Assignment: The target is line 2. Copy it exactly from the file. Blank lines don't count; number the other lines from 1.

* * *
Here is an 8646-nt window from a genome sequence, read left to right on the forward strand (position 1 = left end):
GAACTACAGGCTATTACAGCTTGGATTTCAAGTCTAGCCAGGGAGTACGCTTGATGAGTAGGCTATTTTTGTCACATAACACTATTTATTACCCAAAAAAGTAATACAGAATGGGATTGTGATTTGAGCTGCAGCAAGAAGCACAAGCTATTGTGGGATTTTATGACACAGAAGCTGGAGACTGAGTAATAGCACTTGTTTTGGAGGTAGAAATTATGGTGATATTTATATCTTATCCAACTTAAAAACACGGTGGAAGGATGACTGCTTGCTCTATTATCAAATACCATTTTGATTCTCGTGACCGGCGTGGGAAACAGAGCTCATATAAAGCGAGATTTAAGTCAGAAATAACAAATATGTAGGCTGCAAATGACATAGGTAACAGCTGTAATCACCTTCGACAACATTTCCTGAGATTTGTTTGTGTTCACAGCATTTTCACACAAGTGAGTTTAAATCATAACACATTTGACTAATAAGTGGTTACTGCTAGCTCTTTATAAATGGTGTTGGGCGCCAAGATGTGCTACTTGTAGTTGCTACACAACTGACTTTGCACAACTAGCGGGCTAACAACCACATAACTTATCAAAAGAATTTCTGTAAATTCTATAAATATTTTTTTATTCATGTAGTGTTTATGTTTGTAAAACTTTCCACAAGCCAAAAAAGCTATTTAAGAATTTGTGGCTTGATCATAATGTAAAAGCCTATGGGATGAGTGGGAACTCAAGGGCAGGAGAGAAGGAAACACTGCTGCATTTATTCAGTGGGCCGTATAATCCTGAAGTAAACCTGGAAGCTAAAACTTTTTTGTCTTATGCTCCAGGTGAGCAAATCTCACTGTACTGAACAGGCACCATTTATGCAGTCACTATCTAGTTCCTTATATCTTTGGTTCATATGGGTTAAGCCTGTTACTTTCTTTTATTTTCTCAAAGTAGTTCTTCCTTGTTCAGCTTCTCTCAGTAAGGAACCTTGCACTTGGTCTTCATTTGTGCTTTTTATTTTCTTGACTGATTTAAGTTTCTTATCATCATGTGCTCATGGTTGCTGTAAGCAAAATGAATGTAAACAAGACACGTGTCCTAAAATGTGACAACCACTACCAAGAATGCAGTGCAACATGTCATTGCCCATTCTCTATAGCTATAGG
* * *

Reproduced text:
GAACTACAGGCTATTACAGCTTGGATTTCAAGTCTAGCCAGGGAGTACGCTTGATGAGTAGGCTATTTTTGTCACATAACACTATTTATTACCCAAAAAAGTAATACAGAATGGGATTGTGATTTGAGCTGCAGCAAGAAGCACAAGCTATTGTGGGATTTTATGACACAGAAGCTGGAGACTGAGTAATAGCACTTGTTTTGGAGGTAGAAATTATGGTGATATTTATATCTTATCCAACTTAAAAACACGGTGGAAGGATGACTGCTTGCTCTATTATCAAATACCATTTTGATTCTCGTGACCGGCGTGGGAAACAGAGCTCATATAAAGCGAGATTTAAGTCAGAAATAACAAATATGTAGGCTGCAAATGACATAGGTAACAGCTGTAATCACCTTCGACAACATTTCCTGAGATTTGTTTGTGTTCACAGCATTTTCACACAAGTGAGTTTAAATCATAACACATTTGACTAATAAGTGGTTACTGCTAGCTCTTTATAAATGGTGTTGGGCGCCAAGATGTGCTACTTGTAGTTGCTACACAACTGACTTTGCACAACTAGCGGGCTAACAACCACATAACTTATCAAAAGAATTTCTGTAAATTCTATAAATATTTTTTTATTCATGTAGTGTTTATGTTTGTAAAACTTTCCACAAGCCAAAAAAGCTATTTAAGAATTTGTGGCTTGATCATAATGTAAAAGCCTATGGGATGAGTGGGAACTCAAGGGCAGGAGAGAAGGAAACACTGCTGCATTTATTCAGTGGGCCGTATAATCCTGAAGTAAACCTGGAAGCTAAAACTTTTTTGTCTTATGCTCCAGGTGAGCAAATCTCACTGTACTGAACAGGCACCATTTATGCAGTCACTATCTAGTTCCTTATATCTTTGGTTCATATGGGTTAAGCCTGTTACTTTCTTTTATTTTCTCAAAGTAGTTCTTCCTTGTTCAGCTTCTCTCAGTAAGGAACCTTGCACTTGGTCTTCATTTGTGCTTTTTATTTTCTTGACTGATTTAAGTTTCTTATCATCATGTGCTCATGGTTGCTGTAAGCAAAATGAATGTAAACAAGACACGTGTCCTAAAATGTGACAACCACTACCAAGAATGCAGTGCAACATGTCATTGCCCATTCTCTATAGCTATAGG